Was The Sony Hack Actually An Act Of Cyberwar?

Cyberwhatever, man

Personnel With U.S. Cyber Command

Personnel With U.S. Cyber Command

U.S. Air Force, via Wikimedia Commons

It is hard to concisely describe how strange our cyberpunk present is. Yesterday Sony announced it wouldn't be releasing "The Interview," a rather raunchy film that features the assassination of Kim Jong-Un. The decision to pull the film came after hackers released tons of Sony's internal emails and documents to the public, and then threatened attacks if the film was released, maybe even on theaters showing the movie.

Former Speaker for the House Newt Gingrich declared in a tweet that: "With the Sony collapse America has lost its first cyberwar. This is a very very dangerous precedent." This is the weirdness of modernity: Hackers, suspected (but not confirmed) to be acting under the auspices of North Korea, release emails from a Japanese company, prompting the company to not release a movie made by Americans, and that is a new war lost.

No shots were fired in this war, and there are unlikely to be any casualties. Most academic studies of war set a threshold of at least 1,000 battlefield casualties for the conflict to count as a war. But the Sony hack isn't conventional war. It is, instead, cyberwar, a newer and stranger beast. In 2013, the Director of National Intelligence published a report identifying cyber attacks as America's top security threat. While that sounds scary, it's mostly good news. Past number one threats included nuclear stand-offs and terrorism, both of which have actual body counts. Cyberwar is, so far, mostly sabotage and information theft.

Here's an example of the confusing boundaries of cyberwar from last year. Chinese Army Unit 61398 is clearly a military entity, and one engaged in nefarious acts online. According to a report from security consulting firm Mandiant, 141 computer attacks from 2007 to 2013 can be traced back to their Shanghai headquarters building. The most famous of these attacks involved hacking into the email accounts of 53 New York Times employees, people who certainly are not military targets. But was that cyberwar?

NATO, an alliance built for total and even nuclear war, has put serious thought into the rules of cyberwar. From 2009 to 2012, NATO gathered legal scholars to contribute to a tome known as the Tallinn Manual. The manual is named for the capitol of Estonia, a technically savvy former Soviet Bloc country that was admitted to NATO in 2004 and which has suffered a fair amount of "cyber terrorism" from its neighbor Russia. The Tallinn Manual provides guidance and perspective from legal scholars on what international law for conflicts online should look like. However, it is not a codified body of law.

When it was published last year, the Tallinn Manual was greeted with controversy over a section that condones nations bombing or physically harming civilians who are participating in cyber attacks. While the idea of a military attacking hackers with bombs seems disproportionate, the manual placed this exception fully within the context of hackers actively participating in an armed conflict. In other words, a cyberattack would have to result in the death of civilians before the hackers could be targeted by a nation's military. Additionally, targeting a hacker outside of a war before shots are fired is unlikely, but if nations are already fighting a shooting war and hackers are involved, then the hackers might be targeted. It's an exception for wartime.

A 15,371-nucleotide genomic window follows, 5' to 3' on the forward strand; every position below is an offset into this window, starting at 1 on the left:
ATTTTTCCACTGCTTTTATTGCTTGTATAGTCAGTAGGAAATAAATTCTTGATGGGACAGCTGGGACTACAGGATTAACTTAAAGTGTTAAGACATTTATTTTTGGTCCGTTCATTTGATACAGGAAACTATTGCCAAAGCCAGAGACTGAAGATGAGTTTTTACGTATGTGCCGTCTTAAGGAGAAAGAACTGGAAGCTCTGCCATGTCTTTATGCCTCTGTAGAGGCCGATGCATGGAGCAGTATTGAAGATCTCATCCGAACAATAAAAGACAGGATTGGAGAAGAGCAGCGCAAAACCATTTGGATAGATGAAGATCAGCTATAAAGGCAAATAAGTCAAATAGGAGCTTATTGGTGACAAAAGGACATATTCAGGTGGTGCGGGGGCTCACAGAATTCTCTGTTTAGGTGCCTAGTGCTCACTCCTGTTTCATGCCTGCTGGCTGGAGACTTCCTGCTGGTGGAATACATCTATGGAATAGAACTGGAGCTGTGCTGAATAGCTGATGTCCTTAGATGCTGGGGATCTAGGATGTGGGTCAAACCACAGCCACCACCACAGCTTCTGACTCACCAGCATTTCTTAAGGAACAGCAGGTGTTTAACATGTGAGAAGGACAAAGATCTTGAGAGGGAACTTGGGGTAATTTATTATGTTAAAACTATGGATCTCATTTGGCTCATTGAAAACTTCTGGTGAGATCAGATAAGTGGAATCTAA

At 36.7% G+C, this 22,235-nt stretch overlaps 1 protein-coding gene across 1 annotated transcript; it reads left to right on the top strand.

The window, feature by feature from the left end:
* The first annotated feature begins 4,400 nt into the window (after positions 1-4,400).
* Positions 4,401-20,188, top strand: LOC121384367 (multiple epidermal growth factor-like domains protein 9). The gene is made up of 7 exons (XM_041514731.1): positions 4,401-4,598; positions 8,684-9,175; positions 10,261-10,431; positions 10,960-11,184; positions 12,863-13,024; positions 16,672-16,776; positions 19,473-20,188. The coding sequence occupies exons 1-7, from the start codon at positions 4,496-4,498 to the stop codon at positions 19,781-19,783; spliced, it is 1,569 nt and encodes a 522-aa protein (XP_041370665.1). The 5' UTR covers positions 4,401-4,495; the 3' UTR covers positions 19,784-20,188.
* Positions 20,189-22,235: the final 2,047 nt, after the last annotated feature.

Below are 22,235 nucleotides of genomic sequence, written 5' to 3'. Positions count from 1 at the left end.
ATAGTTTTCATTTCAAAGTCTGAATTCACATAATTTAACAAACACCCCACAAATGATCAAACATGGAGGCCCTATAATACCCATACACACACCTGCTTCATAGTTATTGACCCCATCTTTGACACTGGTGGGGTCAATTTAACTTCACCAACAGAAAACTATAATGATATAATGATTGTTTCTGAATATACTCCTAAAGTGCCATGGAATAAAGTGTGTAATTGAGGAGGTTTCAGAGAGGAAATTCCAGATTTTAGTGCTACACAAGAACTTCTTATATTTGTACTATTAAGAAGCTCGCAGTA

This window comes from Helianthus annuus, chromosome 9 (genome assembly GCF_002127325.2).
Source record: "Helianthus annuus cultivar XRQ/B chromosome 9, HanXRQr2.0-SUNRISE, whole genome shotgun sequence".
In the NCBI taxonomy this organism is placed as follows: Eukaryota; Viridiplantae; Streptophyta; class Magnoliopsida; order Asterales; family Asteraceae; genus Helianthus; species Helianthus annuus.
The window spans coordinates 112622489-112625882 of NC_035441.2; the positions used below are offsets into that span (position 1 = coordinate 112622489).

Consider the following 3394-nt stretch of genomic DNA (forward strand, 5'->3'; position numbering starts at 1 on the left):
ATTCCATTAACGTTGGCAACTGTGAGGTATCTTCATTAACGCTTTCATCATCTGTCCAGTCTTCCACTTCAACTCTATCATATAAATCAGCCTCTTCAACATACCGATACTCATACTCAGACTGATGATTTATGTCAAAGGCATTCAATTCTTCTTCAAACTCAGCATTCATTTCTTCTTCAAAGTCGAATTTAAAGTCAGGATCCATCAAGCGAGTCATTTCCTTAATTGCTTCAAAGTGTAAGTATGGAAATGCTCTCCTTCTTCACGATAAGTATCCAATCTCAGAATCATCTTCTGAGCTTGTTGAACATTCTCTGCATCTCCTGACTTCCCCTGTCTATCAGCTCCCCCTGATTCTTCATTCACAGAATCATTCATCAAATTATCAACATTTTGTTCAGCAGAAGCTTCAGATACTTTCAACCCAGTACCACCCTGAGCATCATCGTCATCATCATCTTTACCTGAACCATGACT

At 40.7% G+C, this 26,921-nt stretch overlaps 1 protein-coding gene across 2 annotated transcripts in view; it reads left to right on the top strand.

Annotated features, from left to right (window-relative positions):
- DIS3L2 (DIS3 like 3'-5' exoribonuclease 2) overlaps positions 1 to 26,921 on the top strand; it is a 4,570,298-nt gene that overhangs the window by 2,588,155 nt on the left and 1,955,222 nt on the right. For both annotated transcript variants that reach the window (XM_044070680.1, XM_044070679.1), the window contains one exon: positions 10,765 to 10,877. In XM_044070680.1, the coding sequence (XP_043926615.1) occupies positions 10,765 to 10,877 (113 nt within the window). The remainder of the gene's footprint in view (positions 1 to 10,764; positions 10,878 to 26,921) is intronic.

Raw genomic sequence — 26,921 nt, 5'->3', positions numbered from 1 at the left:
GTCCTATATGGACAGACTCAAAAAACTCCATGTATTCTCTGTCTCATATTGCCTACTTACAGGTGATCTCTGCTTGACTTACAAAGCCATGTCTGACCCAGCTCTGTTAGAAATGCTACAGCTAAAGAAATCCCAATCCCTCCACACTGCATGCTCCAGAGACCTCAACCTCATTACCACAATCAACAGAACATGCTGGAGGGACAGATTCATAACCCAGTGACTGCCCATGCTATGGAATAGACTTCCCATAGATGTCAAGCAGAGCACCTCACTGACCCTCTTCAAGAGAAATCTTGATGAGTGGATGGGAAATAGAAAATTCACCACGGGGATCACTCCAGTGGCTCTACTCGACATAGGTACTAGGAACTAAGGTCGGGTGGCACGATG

So what about the (suspected) North Korean hackers and “The Interview”? Is this, as former speaker Gingrich argued, an actual cyberwar?

Michael Schmitt is a professor of international law at the U.S. Naval War College, and is currently working on the Tallinn 2.0 project for NATO, which is a follow-up on the earlier manual. Writing at Just Security, Schmitt says the attack on Sony probably failed to rise to that of an armed conflict:

The cyber operation against Sony involved the release of sensitive information and the destruction of data. In some cases, the loss of the data prevented the affected computers from rebooting properly. Albeit highly disruptive and costly, such effects are not at the level most experts would consider an armed attack. Additionally, some states and scholars reject the view that the right of self-defense extends to attacks by non-state actors. Even though the attribution of the Sony incident to North Korea has been questioned, this debate is irrelevant because the operation failed to qualify as an armed attack in the first place.

Schmitt’s full post goes in depth about a range of interpretations of the attack, as well as possible responses for each scenario. The rules for cyberwar are young, and the Tallinn Manual provides a good idea of what form that law might take. And as further commentaries and revisions are written, the international community gets closer to understanding when online hacks by other countries are considered warfare, and when, instead, they’re just really rude.

UPDATE: 10:11 a.m. on Dec. 19, 2014

Last night, Newt Gingrich held a question and answer session on Facebook. The topic was "North Korea, Cyber War, Sony and the U.S." We asked what about the hack brings it to the level of war, and if he thought the Tallinn Manual is too limited in how it codifies attacks. Gingrich responded:

I am not familiar with the tallinn manual and will look it up. A cyber action designed to coerce behavior and connected to an explicit threat to kill people if theaters show the movie would seem to me to be an act of war. You have foreigners coercing an American. Company, threatening American theaters and proposing to kill Americans. If that isn't an act of war what is it?